So now let's consider the relation between R* and A. To simplify, let's condense any steps between R* and A and just say that R* = R. That is, R is the reason for God's performing A, and R is not contingent, but necessary (since your view commits you to the view that there must be some reason that explains God's performing A rather than B and that reason cannot be contingent -- it must be necessary.)
So, R implies God's performing A rather than B.
There are two possibilities: Either R necessarily implies God's performing A, or R only contingently implies God's performing A.
Suppose R necessarily implies God's performing A. Then A CAN'T be contingent, since R is necessary and R necessarily implies A. By modal logic, this means that A is also necessary.
So your only option is to hold that R is necessary (because it is not a brute fact nor has infinitely regressive contingent justification), but that while R implies A, it does so only contingently.
But R's implying A can't be a brute fact, nor can R's implying A be itself implied by an infinitely regressive chain of contingent justifications, since you reject both brute facts and infinitely regressive chains of explanation. So your only remaining option is to accept that R's implying A is necessary.
So we are back to my original point: Once you reject the coherence of brute facts and of infinitely regressive chains of contingent explanations, you are committed to the view that everything is necessary. In particular, all God's actions are necessary (= necessitarianism).

im-skeptical said...

"Truth itself can be either necessary or contingent:" - a statement about modal logic.
"Notice there is no third kind of modal being." - a statement about modes of being.

These two things are not the same. And yet your argument treats them as if they are. Please notice that the articles you reference are only talking about one or the other. They don't make any claim that the two modalities are interchangeable. To mix terminology like this in your argument is called equivocation. It is a logical fallacy. Plantinga is the greatest religious philosopher alive. His arguments are different from yours. They don't contain blatant fallacies, the way your arguments do. If you have spoken to him, that does not guarantee that you understand logic. I am certain that he would agree with me that your argument is fallacious.

Joseph Hinman (Metacrock) said...

Eric Sotnak said...
"God's action and God's being are two different things, so God can have necessary being and still take contingent actions."

Your distinction between being and action is unclear.


It's really a matter of freedom vs determinism. God exists and as an existent he can take any action he chooses. Or not at all. his actual being is not determined by his actions.


But even granting such a distinction, the problem remains. Let A be an action God has actually performed. Let B be an action God could have performed, instead. To say that A is a contingent action is to say one of the following:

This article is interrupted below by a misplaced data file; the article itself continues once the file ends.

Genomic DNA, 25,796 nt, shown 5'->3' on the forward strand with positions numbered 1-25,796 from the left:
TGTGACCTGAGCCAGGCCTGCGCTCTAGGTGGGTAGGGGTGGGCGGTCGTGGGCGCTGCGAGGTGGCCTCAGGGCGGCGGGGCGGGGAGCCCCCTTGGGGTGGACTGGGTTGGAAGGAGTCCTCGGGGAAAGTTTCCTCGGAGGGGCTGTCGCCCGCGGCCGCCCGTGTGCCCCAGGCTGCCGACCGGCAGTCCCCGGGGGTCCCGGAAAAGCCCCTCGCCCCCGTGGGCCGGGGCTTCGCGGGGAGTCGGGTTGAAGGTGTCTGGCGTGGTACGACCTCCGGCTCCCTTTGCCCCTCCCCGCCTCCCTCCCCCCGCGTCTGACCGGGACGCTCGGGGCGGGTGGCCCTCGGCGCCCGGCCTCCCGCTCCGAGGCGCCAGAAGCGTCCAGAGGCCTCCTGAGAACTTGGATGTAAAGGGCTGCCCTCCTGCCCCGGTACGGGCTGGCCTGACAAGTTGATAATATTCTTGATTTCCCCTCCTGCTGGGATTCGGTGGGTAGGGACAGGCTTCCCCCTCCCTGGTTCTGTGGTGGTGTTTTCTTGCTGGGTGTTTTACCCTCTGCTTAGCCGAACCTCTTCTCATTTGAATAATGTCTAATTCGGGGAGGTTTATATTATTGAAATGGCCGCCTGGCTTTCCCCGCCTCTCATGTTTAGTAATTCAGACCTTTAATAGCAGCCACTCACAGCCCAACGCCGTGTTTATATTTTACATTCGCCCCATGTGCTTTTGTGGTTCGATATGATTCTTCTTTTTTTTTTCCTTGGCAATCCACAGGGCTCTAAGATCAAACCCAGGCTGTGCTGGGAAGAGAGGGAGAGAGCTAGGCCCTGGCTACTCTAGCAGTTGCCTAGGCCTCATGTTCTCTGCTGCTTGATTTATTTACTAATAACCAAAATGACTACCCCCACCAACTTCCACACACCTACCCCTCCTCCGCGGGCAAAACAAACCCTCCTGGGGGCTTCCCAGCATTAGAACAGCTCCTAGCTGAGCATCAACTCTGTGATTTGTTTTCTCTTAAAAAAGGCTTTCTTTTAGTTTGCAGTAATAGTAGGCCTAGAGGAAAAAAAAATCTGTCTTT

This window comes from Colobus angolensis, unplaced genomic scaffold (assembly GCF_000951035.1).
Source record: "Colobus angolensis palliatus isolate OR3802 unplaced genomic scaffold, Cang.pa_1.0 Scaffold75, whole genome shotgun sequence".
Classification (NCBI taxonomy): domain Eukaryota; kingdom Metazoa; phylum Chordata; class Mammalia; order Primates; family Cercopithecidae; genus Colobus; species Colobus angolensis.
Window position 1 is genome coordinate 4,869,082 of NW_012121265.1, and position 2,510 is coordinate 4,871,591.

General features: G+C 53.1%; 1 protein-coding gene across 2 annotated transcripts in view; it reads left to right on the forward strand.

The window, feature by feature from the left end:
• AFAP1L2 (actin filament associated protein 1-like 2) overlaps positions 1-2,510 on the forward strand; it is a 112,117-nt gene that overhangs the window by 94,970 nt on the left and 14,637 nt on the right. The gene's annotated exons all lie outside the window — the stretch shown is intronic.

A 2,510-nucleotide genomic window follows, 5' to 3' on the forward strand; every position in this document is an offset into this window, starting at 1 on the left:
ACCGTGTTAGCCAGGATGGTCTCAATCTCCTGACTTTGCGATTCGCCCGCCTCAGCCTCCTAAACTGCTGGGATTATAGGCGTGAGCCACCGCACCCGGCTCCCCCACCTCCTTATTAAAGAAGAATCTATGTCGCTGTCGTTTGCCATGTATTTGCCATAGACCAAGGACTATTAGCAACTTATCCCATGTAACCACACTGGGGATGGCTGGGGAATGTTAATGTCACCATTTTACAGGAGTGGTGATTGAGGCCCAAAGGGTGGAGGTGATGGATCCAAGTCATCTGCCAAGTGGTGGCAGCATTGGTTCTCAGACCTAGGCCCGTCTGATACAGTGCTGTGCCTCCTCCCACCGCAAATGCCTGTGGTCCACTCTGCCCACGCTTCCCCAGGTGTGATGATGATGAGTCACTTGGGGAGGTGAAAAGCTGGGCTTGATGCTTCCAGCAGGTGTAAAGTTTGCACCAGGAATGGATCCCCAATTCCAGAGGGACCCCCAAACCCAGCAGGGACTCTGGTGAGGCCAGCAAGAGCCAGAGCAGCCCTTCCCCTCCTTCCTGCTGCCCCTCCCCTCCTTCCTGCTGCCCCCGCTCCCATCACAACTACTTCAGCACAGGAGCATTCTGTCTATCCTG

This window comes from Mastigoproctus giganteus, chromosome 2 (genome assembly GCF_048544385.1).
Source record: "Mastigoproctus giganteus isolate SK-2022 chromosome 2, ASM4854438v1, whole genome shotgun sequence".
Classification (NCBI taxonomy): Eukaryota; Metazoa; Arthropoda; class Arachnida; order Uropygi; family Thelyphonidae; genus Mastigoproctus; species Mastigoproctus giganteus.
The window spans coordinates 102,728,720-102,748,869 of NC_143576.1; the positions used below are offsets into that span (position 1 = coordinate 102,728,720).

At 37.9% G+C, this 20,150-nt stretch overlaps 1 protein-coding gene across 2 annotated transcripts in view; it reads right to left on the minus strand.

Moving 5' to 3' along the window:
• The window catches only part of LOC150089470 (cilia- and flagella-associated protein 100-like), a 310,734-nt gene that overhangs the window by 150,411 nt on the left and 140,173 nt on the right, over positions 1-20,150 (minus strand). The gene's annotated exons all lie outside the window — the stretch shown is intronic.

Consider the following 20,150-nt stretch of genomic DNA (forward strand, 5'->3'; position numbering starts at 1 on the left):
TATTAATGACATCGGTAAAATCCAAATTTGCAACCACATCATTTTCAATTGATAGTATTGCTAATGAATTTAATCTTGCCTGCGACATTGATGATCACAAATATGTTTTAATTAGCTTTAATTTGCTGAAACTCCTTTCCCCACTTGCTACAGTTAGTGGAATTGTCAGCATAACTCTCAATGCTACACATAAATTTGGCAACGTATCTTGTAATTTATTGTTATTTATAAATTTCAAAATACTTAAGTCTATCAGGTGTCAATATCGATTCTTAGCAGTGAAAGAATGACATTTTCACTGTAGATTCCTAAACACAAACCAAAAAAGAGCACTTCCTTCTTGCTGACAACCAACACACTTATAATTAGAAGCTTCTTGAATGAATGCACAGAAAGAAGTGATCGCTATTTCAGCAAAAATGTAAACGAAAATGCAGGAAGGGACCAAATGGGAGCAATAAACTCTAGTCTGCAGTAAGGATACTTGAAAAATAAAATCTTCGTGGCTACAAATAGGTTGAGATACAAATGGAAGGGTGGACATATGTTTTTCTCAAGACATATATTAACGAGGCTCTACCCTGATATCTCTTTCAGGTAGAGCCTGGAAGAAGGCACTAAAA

(i) There is no reason at all why God performed A rather than B -- God's performing A is a BRUTE FACT. But you can't take this option because you have denied the existence (or perhaps even the possibility) of brute facts.
or
(ii) God performed A rather than B because of some reason R. This is the option you must take if you reject brute facts. So, now:

R is either necessary or contingent.
Suppose R is contingent. That is, there are possible worlds in which God fails to have R. So now we must consider whether God's having R is (a) a brute fact, or (b) God has R because of some reason R1. Since you reject the possibility of infinite explanatory regresses and you also reject the possibility of brute facts, there must be some first reason R* that is not contingent. This means R* must be necessary.

wait up. I never said I'm against brute facts. Depends upon the kind of brutness. For example zanthum is in chewing gum, That is a brute because it has no reason beyond what it does for the gum. There is no higher or deeper meaning to it. I call that a necessary or regular BF. it's got no higher reason beyond its immediate practical nature. That kind of BF happens all the time. I am against thing there is no actual higher meaning beyond such bf's.



8:38 AM

Joseph Hinman (Metacrock) said...

So now let's consider the relation between R* and A. To simplify, let's condense any steps between R* and A and just say that R* = R. That is, R is the reason for God's performing A, and R is not contingent, but necessary (since your view commits you to the view that there must be some reason that explains God's performing A rather than B and that reason cannot be contingent -- it must be necessary.)

sorry I think you are misinterpreting or perhaps (this is likely) I didn't present my view clearly. An action by God might be limited to the reason itself. so if God refrains from answering a prayer because it's selfish. There need not be a reason higher than God's dislike of selfish prayers.

So, R implies God's performing A rather than B.
There are two possibilities: Either R necessarily implies God's performing A, or R only contingently implies God's performing A.
Suppose R necessarily implies God's performing A. Then A CAN'T be contingent, since R is necessary and R necessarily implies A. By modal logic, this means that A is also necessary.

I think most of the time there's a finer gradation in why God answers some prayers and not all. In your example R is both necessary and not. Necessary with respect to God's reason or the action but not in that there's no higher reason, so it can be a regular brute fact.


So your only option is to hold that R is necessary (because it is not a brute fact nor has infinitely regressive contingent justification), but that while R implies A, it does so only contingently.